• Same reason airlines charge you to put a bag in the luggage hold designed for bags. They move the charge from one place to the other so they can advertise a lower price, then add fees to make up the difference.  It would probably not be prudent to raise monthly rates right now with wild man Lagere playing chicken with rates and features. A few bucks here and there might raise some ire on the tech boards for a while, but  a couple of bucks on a one time charge isn't going to news very long.
  • And just think, if Apple and others get their way and get rid of SIM cards, consumers will probably have to "activate" devices rather than simply moving their SIM cards from device to device.
  • What's going to happen to bloggers who switch phones all the time? BYOD activation fees every time they use a different phone?
  • when you switch phones on your line, you are not activating anything.  You are still using the same line, it was already activated whenever you opened up the line whether 1 year ago or 1,000 years ago.  Switching phone to phone is not activating anything new. 
  • Bye, AT&T. Don't even care if I get the next flagship now. See... A phone carrier ruining a relationship between a company and one of its customers... All over $15.
  • How exactly are they ruining it. Are you a customer now? Keeping the same SIM? Buying a new phone outright or using the NEXT plan? No charge. The new charges, are tied to new activations, i.e new lines/new customers.
  • BREAKING: AT&T most hated carrier on the planet.
    BREAKING BREAKING: Microsoft announces flagship phone to be AT&T exclusive
  • I love how companies make us to pay for the "privilege" to be their customer. I mean... It's silly.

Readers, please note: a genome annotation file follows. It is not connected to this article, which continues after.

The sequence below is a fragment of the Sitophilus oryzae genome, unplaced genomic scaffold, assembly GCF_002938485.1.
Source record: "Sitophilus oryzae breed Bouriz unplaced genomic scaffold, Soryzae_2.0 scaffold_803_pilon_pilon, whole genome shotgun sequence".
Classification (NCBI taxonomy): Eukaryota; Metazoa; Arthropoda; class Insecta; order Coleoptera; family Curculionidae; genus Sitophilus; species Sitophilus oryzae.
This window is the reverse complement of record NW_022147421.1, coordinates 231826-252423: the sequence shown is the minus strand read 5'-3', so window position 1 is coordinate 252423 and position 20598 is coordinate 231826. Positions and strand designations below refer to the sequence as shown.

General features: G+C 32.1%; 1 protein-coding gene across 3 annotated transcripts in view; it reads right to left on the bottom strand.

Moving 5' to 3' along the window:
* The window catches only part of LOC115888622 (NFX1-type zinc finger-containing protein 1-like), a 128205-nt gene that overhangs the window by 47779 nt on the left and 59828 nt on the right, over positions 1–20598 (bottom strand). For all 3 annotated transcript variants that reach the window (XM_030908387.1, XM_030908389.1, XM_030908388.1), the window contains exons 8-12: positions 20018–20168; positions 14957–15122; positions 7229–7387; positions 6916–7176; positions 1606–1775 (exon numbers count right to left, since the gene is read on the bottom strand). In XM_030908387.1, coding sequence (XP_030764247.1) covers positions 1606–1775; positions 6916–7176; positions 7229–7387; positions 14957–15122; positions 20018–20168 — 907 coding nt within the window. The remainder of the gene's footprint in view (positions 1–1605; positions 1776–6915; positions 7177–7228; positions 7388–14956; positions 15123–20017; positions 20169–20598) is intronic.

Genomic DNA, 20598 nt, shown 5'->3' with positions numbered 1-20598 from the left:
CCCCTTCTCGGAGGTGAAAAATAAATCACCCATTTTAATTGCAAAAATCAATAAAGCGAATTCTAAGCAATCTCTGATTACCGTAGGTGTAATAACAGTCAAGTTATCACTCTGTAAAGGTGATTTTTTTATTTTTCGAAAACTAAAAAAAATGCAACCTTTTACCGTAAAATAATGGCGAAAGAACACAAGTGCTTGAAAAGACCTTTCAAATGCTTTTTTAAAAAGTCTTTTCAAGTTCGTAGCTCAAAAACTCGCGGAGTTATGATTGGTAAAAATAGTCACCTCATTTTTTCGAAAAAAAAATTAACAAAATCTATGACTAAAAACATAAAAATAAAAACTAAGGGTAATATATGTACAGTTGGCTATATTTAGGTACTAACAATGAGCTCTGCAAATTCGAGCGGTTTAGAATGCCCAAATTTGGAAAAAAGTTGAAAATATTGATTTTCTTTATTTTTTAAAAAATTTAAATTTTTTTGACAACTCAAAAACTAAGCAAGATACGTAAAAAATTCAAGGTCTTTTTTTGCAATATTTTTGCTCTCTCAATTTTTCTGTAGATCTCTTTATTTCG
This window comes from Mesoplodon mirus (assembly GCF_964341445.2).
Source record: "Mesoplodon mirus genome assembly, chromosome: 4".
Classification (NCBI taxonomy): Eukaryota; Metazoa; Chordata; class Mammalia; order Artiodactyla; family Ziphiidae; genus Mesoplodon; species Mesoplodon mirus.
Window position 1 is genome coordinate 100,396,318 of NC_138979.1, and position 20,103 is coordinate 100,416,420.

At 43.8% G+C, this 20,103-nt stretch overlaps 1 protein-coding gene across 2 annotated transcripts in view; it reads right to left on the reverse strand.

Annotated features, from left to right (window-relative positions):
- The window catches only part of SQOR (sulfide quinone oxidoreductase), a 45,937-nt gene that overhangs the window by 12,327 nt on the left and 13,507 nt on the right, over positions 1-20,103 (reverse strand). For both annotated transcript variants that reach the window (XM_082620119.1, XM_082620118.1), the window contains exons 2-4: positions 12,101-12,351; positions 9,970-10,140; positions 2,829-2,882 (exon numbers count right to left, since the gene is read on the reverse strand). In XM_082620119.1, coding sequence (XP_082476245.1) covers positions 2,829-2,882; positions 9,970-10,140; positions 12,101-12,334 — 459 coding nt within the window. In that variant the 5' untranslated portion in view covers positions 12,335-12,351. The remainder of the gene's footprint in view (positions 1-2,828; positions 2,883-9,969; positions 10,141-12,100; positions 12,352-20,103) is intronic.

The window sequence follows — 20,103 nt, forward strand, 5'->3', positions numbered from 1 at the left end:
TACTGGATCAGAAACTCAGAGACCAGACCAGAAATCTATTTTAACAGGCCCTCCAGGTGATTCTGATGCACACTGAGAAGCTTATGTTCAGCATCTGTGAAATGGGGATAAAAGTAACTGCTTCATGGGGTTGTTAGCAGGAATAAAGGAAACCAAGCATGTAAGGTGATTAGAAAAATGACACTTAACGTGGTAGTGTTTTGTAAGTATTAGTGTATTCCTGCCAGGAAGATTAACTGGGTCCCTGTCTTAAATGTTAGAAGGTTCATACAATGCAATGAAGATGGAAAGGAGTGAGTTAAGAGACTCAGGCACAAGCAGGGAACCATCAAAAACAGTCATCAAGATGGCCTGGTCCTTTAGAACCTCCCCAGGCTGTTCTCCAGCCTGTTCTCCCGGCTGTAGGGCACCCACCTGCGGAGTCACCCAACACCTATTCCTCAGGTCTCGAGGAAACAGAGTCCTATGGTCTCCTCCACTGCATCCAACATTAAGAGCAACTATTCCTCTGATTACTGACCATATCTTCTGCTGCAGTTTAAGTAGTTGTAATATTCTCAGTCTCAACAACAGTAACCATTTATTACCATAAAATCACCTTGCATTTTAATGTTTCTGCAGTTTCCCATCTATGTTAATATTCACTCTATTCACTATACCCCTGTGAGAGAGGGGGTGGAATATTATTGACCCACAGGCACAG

• It's a lack of pro consumer government regulation = excessive purchasing of Politicians
  • Somebody has to now pay for the big acquisition of DirecTV.  Now you know who that is.
  • I was really considering switching to T-Mobile with Lumia 640's on all four of my lines and I think this is the straw that broke the camels back. Looks like it will be four Lumia 640's until the flagship launches. If it doesn't launch on T-Mobile though I'll be screwed.
  • Maybe check this out some more. You have four lines? You are going to put those SIMs in four 640's. Doesn't seem like there will be any charge. T-Mobile is going to hit you for a $15 SIM kit for each phone. After that you need to look at the plans and prices. T-Mobile has that nice new plan with 2 lines for $100, and if you get a third for $20 you get # four free. That is unlimited talk/text and 10G per line, not shared. Lines are normally $20 per if you need more.  AT&T, lines are normally $15 per, but the data is bulk and shared. So it comes down to whether less shared data is better, or possibly inefficiently allocated data works for you. That and the distinction between AT&Ts network and T-Mobile's. These things are never just the bottom line price. You gotta do some math and comparison.
  • Best monthly price by far for mobile share value including corporate discount.
  • I will love when AT&T tries to charge us $15 for a BYOD "activation" next time and I bring up how long our family has been a paying BS.
  • AT&T has never, in ten years, even noticed when I popped their SIM card into a phone I bought myself. Are they going to be implementing a new surveillance plan to catch BYOD Customers?
  • Switching to T-Mobile....
  • Hate to say it, but project fi is sounding better all the time...